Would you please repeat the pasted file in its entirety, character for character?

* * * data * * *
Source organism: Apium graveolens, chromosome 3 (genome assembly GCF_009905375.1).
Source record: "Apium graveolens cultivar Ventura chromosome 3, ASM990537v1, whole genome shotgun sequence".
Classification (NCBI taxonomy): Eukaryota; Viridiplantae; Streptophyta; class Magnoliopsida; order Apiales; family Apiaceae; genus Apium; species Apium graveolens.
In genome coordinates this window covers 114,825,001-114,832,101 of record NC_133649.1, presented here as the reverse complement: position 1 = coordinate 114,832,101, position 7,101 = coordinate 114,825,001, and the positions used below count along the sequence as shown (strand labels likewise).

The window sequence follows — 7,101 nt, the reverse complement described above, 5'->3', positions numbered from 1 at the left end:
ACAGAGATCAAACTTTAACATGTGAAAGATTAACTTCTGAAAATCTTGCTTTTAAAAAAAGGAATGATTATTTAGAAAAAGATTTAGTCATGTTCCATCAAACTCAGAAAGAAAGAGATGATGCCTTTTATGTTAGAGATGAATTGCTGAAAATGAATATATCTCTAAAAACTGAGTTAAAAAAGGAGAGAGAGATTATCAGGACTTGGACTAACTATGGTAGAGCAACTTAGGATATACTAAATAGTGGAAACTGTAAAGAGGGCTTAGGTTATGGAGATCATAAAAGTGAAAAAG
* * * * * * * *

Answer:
Source organism: Apium graveolens, chromosome 3 (genome assembly GCF_009905375.1).
Source record: "Apium graveolens cultivar Ventura chromosome 3, ASM990537v1, whole genome shotgun sequence".
Classification (NCBI taxonomy): Eukaryota; Viridiplantae; Streptophyta; class Magnoliopsida; order Apiales; family Apiaceae; genus Apium; species Apium graveolens.
In genome coordinates this window covers 114,825,001-114,832,101 of record NC_133649.1, presented here as the reverse complement: position 1 = coordinate 114,832,101, position 7,101 = coordinate 114,825,001, and the positions used below count along the sequence as shown (strand labels likewise).

The window sequence follows — 7,101 nt, the reverse complement described above, 5'->3', positions numbered from 1 at the left end:
ACAGAGATCAAACTTTAACATGTGAAAGATTAACTTCTGAAAATCTTGCTTTTAAAAAAAGGAATGATTATTTAGAAAAAGATTTAGTCATGTTCCATCAAACTCAGAAAGAAAGAGATGATGCCTTTTATGTTAGAGATGAATTGCTGAAAATGAATATATCTCTAAAAACTGAGTTAAAAAAGGAGAGAGAGATTATCAGGACTTGGACTAACTATGGTAGAGCAACTTAGGATATACTAAATAGTGGAAACTGTAAAGAGGGCTTAGGTTATGGAGATCATAAAAGTGAAAAAG